WSJT-X FST4 mode – First impressions

By   1 October 2020 20:00

Having read about WSJT-X version 2.3.0 with the new FST4 protocols, curiosity drove me to perform some tests.

In the past, I wrote about FT8 and the fact that its sensitivity is considerably less than JT65 or JT9, leading to lost DX opportunities. Especially on 60 metres, the restricted power levels pose an additional challenge and in my case, reception is further impaired considerably by man made noise, estimated to be around 10 to 15 dB worse than in a quiet rural environment.

FST4-60 (1 minute periods) is said to be about 1.7 dB more sensitive than JT9 and a priori decoding can add a few dB [1]. In theory, a decoding threshold around -30 dB could be expected. In case FST4 would be adopted, the lost dB’s (FT8 versus JT65/JT9) could be reclaimed. With slower modes, even weaker signals might be decoded correctly.

The first test was set up to compare FST4 with JT9 and JT65. I ran JTDX and WSJT 2.3.0 in parallel, driving the IC7600 at low power and made sure that the two simultaneous transmitted carriers were equal, using a HP spectrum analyser to confirm the power levels.

I selected a frequency on 60 metres, just below 5357 and used web SDR’s for reception. The transmitted power level was adjusted to obtain reception near the decoding threshold. Test were done with the Twenthe Web SDR (grid JO32) and the Hackgreen Web SDR (grid IO83). I transmitted beacon messages.

FST4 looks indeed to be superior to JT9 and even JT65. Both JT9 and JT65 were getting unreliable below about -23 dB, whilst FST4 was still decoding around -25 dB.

It has to be said that the audio from the SDR’s is not perfect with some dropouts, so establishing the real world performance requires a real world approach.

Further testing
The next test will be to use a setup with a local receiver, connected to the transmitter via the transverter output, via a step attenuator to set the received power level. I will also ‘contaminate’ reception with local man made noise from the 60 m antenna.This setup was used in the past to confirm the reported SNR to be able to estimate the true received power from DX stations. .

Although the local transmission path is constant (no fading), I should be able to confirm the indicated SNR thresholds and compare performance with real world noise.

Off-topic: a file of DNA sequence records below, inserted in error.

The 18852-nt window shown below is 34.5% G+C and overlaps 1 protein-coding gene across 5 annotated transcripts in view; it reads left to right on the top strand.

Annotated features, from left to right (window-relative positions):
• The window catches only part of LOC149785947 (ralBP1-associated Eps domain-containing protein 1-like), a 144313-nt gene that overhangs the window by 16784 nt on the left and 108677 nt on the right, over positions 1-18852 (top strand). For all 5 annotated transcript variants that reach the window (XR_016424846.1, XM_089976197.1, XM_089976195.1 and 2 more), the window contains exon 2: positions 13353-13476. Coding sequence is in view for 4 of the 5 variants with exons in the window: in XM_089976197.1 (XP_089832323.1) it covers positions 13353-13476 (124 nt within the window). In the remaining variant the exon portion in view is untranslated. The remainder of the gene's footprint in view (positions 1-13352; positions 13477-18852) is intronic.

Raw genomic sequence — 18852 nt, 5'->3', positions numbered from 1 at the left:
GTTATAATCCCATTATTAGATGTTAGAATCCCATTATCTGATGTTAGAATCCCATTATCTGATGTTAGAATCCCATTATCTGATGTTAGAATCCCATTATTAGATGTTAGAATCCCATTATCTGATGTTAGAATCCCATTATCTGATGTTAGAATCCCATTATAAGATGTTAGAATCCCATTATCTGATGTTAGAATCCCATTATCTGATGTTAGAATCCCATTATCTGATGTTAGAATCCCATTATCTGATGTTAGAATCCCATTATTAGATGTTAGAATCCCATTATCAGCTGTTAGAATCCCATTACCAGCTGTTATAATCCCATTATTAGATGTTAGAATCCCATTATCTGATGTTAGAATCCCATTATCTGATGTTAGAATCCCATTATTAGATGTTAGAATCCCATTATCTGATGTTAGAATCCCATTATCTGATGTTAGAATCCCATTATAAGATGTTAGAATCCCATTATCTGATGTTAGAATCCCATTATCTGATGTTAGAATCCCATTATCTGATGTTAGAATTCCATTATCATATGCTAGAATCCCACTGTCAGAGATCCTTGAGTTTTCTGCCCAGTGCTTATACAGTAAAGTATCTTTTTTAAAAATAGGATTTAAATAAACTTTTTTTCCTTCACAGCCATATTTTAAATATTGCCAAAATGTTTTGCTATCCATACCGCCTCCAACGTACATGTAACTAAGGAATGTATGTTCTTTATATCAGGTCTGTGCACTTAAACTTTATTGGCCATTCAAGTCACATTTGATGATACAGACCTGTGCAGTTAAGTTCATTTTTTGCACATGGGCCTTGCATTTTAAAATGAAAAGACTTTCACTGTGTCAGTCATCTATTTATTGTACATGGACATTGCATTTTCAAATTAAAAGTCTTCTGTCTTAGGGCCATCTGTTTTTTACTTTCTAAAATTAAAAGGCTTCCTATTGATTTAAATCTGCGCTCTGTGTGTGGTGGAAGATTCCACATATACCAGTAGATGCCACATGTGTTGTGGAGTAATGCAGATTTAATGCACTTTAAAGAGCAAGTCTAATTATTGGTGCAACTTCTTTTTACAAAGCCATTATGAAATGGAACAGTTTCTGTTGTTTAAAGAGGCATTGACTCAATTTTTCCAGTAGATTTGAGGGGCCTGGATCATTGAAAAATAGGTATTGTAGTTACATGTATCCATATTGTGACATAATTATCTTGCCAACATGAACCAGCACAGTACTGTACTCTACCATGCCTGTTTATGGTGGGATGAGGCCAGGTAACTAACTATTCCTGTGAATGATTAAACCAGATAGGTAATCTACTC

Results second test
Instead of hooking up the whole bunch, I chose to do a “dry” test, with 2 instances of WSJT-X, connected via a virtual audio cable. A software noise generator was used to insert white noise. After some fiddling, I got close to the thresholds and compared various modes. It has to be emphasised that the performance is less in the real world situation, because of fading and interference.

This is the list of thresholds obtained with the “dry” test:

SNR  Mode
-31  FST4-120 (120 sec periods)
-28  FST4-60 (60 sec periods)
-27  JT9
-26  JT65 with JTDX
-25  JT65 with WSJT-X
-24  FST4-30 (30 sec periods)
-20  FT8 with JTDX
-19  FT9 with WSJT-X
-19  FST4-15 (15 sec periods)

The list shows that the slower FST4 modes are the better performers. The values mentioned in [1] could be confirmed, except the 15 second mode, which is worse than indicated. FT8 performs about a dB better with JTDX (I did not take the SNR reading from the software but derived the values from the software noise generator settings).

Real world testing with the slow FST4 mode is on the wish list now. It is also interesting to see the decoder performance with a bunch of signals in the selected passband.

With regard to FST4-15: if I were to choose, I would leave it out, because it performs worse than FT8 and occupies more bandwidth. I do not think that FST4-30 will be my favourite. Some decodes were missing and although it is about 4 dB better than FT8, the benefit is marginal.

If FST4-60 works well in the real world situation, it could claim its position in the list of options for real weak signals. Less than 0.1 mW RF power was more than adequate to decode my signal via the Maasbree Web SDR via skywave!

Will be continued!

[1] See: FST4 Quick start guide, page 1 bottom.